NORTHUMBERLAND COUNTY — Lynn Appelman and Colleen DeLong stood over a field of switchgrass and watched a flurry of action.
Before them, dozens of wild male pheasants — highlighted with bright red cheeks and long tails — flapped and flew in and out of the switchgrass, chasing each other as they attempted to establish crowing territories for the spring mating season.
But Appelman, president of the Central Susquehanna Chapter of Pheasants Forever, and DeLong, a wildlife biologist with the Pennsylvania Game Commission, did more than watch.
They also listened.
From April 20 to May 24, Appelman and DeLong, along with other aides and volunteers, traverse the farmlands of Columbia, Montour and Northumberland counties listening for the cackling of male pheasants. The crowing surveys are conducted in the Central Susquehanna Wild Pheasant Recovery Area and the work indicates the density of male pheasants in the area.
The results of the crowing survey are coupled with the findings of flushing surveys that are conducted in the winter.
“Putting both surveys together gives us the hen densities, which is the ultimate measure of the wild pheasant program,” DeLong said.
Judging by the symphony of cackles that reverberated across the hills of switchgrass and cropland last Friday, things are looking good in the Central Susquehanna WPRA.
On Appelman’s route, for example, he spends several mornings each week driving a nine-mile stretch of country road stopping at 10 locations to listen for roosters. So far this year Appelman has heard more than 140 male pheasants along the route, more than double the previous high of 55 set last year.
“On that particular route it’s safe to assume the numbers went up,” he said. “An easy winter is the biggest reason.”
The crowing survey is broken up into four parts. The roadside routes, which Appelman drives, calls for one stop every mile to listen for three minutes before moving on.
To avoid missing areas that hold wild pheasants but aren’t accessible by road, the biologists also conduct random point surveys over the entire WPRA. DeLong said the PGC hired nine seasonal biologists for the job, which entails hiking out to randomly selected locations and listening for pheasants.
The detection survey involves walking a distance away from a cackling pheasant until it is no longer audible. This survey identifies how far out a pheasant can be heard and how often it crows in a three minute period. In the hilly farmlands of the Central Susquehanna WPRA, DeLong said a pheasant cackle can typically be heard up to a quarter-mile away.
Although the final results won’t be calculated until later this summer, DeLong is encouraged with the early returns.
“Lynn is getting birds more consistently at every stop. We didn’t have that years ago,” she said.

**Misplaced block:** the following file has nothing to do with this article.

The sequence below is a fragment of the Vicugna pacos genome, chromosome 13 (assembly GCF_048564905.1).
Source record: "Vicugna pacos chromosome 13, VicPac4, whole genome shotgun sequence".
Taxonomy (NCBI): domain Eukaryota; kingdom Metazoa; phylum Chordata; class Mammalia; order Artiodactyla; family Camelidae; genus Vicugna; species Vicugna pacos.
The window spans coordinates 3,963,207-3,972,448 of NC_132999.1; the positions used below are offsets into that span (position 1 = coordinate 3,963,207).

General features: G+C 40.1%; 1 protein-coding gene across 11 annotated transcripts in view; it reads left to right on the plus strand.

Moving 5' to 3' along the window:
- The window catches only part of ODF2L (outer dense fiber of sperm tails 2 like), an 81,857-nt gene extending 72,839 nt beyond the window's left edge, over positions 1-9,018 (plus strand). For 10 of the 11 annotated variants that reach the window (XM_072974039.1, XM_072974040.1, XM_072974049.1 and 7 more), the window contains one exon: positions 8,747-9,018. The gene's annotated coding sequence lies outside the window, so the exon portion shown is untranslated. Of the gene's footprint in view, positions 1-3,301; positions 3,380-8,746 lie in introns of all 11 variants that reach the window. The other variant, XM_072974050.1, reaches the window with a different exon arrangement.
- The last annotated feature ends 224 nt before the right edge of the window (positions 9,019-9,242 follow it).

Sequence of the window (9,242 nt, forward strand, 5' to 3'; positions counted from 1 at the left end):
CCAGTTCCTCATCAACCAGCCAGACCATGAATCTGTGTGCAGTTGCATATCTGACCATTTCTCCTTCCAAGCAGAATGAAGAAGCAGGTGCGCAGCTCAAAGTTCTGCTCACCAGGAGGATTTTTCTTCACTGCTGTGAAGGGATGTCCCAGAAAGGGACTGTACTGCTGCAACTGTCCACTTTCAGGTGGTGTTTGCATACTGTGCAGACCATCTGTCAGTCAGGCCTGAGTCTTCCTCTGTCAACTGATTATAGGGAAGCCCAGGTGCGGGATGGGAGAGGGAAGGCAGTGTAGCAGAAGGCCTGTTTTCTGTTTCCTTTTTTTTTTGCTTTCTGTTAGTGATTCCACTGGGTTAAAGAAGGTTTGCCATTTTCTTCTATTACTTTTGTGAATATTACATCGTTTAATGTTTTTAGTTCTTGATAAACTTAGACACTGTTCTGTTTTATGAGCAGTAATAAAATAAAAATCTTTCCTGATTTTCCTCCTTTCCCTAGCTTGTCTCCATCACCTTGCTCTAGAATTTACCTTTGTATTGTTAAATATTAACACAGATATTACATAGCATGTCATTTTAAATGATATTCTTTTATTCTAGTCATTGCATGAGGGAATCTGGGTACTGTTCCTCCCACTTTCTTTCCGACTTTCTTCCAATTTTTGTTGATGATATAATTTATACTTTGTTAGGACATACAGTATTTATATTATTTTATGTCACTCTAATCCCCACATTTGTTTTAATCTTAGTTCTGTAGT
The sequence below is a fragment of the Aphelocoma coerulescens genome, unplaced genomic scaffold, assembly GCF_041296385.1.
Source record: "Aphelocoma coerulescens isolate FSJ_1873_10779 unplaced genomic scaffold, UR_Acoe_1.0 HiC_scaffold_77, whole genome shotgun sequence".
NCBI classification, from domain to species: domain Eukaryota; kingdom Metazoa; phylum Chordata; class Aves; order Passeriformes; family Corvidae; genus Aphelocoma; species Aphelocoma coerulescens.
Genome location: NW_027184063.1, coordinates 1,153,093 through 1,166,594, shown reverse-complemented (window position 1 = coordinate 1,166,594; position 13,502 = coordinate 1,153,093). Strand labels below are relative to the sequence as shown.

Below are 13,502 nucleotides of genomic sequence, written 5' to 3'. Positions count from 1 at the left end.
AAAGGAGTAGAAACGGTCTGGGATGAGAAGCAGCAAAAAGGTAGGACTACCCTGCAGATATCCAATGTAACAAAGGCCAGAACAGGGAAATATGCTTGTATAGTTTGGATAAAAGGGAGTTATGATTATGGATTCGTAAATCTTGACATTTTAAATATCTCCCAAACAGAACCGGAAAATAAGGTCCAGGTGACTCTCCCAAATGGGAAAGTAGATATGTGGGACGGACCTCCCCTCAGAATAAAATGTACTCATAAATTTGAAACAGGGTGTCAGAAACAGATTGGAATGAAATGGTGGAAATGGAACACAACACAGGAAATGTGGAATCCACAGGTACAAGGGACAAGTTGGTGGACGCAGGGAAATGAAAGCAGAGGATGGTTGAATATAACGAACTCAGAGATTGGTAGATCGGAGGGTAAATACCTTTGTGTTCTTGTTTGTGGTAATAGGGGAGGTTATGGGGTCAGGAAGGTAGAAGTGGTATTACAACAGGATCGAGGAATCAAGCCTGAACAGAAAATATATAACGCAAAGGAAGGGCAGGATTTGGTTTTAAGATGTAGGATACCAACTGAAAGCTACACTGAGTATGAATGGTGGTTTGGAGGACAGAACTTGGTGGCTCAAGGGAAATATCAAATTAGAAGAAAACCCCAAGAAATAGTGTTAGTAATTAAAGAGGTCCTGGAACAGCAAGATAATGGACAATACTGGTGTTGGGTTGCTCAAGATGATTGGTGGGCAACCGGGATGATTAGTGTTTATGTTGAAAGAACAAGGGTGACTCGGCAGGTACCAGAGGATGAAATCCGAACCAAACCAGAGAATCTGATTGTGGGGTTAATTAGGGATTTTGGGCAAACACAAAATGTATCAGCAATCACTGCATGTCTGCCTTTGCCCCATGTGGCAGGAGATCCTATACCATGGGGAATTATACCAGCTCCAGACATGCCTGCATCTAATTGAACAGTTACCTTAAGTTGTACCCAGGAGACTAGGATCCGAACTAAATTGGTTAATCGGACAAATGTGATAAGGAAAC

The Wild Pheasant Recovery Program began seven years ago when, for the first three years, the PGC transported wild pheasants from western states and released them in areas with suitable habitat. Pheasants Forever also aided the effort in several ways, including planting fields of switchgrass and other species to provide pheasants with food and nesting cover.
There are four WPRA’s in the state and they are all closed to pheasant hunting while the studies continue. The goal is to eventually open the areas up to hunting so hunters can once again pursue wild pheasants. When that will happen, however, isn’t known.
The PGC board granted a one-year extension for the Central Susquehanna WPRA, giving biologists more time to monitor populations and collect data before considering whether or not to allow hunting on a limited basis.
Appelman said it’s best to wait too long than open the area up too soon.
“When they reopen this area, if they have small numbers of birds people will be disappointed,” he said. “There are high numbers of birds, but they’re localized in pockets and a lot are on private ground. Open it early before the numbers can disperse into other areas and you’ll have a lot of disgruntled hunters.”
Appelman said the weather plays a big role in how active and vocal male pheasants are. Mornings with fog, rain or wind make things pretty quiet, he said, while days that are calm and clear with low humidity make the pheasants more vocal.
“Weekends are good to because there’s less road noise,” Appelman said.
The crowing surveys are done in the spring because male pheasants call to attract potential mates. It’s similar to a turkey gobbling in the spring to attract hens, DeLong said, and there is plenty to hear in the Central Susquehanna WPRA.
“This WPRA has been the best one in the state, but it’s also the oldest and has the best habitat,” she said. “The birds had more time to establish here and all the pheasants we are seeing now were hatched in the wild right here.”
Appelman and DeLong spent another half hour watching the bevy of pheasant activity in the switchgrass field before moving on to check another location. Before leaving, Appelman marveled at the importance of habitat for the entire program.
“If half of the fields in this area looked like this one, we’d have thousands of wild pheasants,” he said. “Switchgrass provides good winter and nesting cover - the two things we need. And when you have it like it is here, this place is just like South Dakota.”